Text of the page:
With school set to begin in one week, Northampton still needs 7 K-12 teachers. Given what is happening across the state, Northampton is faring better than other systems.
Since mid-July, teacher shortages have worried Virginia’s local school boards.
Spotsylvania County Superintendent Kelly Guempel described the division’s staffing needs as “severe,” with 114 vacant teaching positions a week before the start of the school year. Fairfax County Superintendent Michelle Reid informed parents the district was “working hard” to overcome a teacher shortage that’s left roughly 3% of classrooms unstaffed ahead of the fall semester.
As Richmond tries to fill 163 open teaching positions, Superintendent Jason Kamras described the number of vacancies as the worst he’s seen in nearly 30 years as an educator.
With grants and other incentives, Northampton is able to offer new teachers a $45k salary. With bonuses, the first year could be as high as $50k. The salary bump is a help, but retention and recruitment are fundamental aspects that most school systems will need to grapple with.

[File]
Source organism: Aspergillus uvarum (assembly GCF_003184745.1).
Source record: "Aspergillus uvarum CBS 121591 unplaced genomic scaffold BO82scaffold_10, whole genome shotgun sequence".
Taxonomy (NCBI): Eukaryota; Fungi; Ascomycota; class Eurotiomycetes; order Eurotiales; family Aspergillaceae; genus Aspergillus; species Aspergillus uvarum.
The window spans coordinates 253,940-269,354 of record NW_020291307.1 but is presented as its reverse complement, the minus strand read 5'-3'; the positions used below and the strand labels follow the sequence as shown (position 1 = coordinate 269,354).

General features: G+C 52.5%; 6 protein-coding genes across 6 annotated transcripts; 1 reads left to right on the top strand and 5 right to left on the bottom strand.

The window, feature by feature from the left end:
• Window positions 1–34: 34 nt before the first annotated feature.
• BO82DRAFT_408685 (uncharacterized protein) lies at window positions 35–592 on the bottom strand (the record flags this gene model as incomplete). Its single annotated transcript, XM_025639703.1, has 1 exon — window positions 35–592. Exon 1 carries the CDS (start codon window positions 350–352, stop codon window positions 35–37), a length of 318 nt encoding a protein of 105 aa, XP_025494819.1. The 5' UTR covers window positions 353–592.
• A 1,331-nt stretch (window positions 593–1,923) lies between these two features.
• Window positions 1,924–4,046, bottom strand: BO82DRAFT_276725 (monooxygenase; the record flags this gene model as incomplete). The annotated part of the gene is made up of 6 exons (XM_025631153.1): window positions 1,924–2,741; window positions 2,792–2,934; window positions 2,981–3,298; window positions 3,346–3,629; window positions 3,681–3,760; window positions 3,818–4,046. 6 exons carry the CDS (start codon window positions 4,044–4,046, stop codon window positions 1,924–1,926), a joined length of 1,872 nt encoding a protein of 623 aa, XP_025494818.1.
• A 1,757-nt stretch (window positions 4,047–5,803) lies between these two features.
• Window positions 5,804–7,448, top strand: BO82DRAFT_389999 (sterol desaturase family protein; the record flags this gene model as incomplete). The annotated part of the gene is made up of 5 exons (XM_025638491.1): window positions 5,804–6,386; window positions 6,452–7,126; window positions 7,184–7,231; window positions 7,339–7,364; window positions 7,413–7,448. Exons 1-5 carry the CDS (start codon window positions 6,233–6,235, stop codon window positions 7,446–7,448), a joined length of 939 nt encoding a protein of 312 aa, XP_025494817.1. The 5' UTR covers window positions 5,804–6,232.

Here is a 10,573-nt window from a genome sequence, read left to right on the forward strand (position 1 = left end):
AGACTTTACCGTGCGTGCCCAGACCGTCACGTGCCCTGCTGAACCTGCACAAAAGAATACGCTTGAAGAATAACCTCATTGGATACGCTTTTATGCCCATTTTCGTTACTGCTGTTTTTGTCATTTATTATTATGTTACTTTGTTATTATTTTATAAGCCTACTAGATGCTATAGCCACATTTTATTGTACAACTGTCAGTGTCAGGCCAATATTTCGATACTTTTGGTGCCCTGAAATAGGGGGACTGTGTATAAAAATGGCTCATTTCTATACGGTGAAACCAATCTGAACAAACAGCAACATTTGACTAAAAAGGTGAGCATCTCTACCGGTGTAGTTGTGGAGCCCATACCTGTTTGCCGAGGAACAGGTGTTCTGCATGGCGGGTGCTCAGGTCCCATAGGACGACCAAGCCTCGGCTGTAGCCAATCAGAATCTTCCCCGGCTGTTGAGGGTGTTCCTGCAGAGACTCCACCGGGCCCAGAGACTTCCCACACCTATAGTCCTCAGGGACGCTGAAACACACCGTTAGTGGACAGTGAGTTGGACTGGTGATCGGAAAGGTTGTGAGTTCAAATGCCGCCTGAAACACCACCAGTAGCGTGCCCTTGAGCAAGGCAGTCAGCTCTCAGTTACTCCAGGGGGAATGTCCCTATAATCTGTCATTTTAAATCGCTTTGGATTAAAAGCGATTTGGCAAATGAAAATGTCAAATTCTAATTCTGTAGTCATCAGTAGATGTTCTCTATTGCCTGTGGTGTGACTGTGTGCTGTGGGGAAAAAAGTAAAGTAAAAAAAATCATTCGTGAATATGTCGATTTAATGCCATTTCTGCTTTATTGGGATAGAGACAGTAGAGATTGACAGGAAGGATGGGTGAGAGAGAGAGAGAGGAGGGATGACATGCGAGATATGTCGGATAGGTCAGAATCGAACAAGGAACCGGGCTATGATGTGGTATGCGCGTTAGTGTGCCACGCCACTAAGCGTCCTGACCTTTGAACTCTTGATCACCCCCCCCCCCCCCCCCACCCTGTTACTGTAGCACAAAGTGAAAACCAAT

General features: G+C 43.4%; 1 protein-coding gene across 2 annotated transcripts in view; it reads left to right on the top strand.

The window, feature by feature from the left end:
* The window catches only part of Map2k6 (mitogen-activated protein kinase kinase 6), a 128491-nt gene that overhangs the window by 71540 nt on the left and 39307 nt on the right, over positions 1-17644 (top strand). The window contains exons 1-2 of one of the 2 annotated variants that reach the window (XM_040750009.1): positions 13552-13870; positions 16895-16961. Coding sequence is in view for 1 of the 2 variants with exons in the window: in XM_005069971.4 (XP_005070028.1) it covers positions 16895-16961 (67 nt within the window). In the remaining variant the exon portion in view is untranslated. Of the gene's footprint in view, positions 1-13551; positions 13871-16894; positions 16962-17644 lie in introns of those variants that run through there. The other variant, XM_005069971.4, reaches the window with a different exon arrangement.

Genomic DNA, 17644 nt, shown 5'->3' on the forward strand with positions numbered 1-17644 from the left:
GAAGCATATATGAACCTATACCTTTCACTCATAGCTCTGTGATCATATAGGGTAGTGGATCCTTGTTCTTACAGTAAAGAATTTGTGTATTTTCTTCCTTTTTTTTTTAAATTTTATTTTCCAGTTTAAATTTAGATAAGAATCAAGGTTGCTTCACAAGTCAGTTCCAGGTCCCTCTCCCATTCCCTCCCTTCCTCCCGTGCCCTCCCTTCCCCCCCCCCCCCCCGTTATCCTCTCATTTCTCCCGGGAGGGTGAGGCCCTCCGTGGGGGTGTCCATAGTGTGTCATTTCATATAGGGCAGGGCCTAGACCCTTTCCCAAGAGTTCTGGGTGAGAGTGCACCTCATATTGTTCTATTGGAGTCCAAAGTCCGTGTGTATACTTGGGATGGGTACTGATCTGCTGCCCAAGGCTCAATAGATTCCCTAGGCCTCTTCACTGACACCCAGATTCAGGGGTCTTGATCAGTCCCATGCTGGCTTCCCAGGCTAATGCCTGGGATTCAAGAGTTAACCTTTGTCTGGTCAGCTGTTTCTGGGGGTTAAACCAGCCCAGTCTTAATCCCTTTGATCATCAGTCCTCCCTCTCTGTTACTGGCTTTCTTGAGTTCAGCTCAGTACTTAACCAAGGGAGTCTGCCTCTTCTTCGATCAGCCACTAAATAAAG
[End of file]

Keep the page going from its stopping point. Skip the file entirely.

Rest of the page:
For Northampton, teacher retention may always be an issue. The Eastern Shore may be a good place to start a career, to get the tenure and experience needed to be hired at a larger, more lucrative system. Other, more active areas, with higher salaries, may have an edge and be more attractive to younger teachers.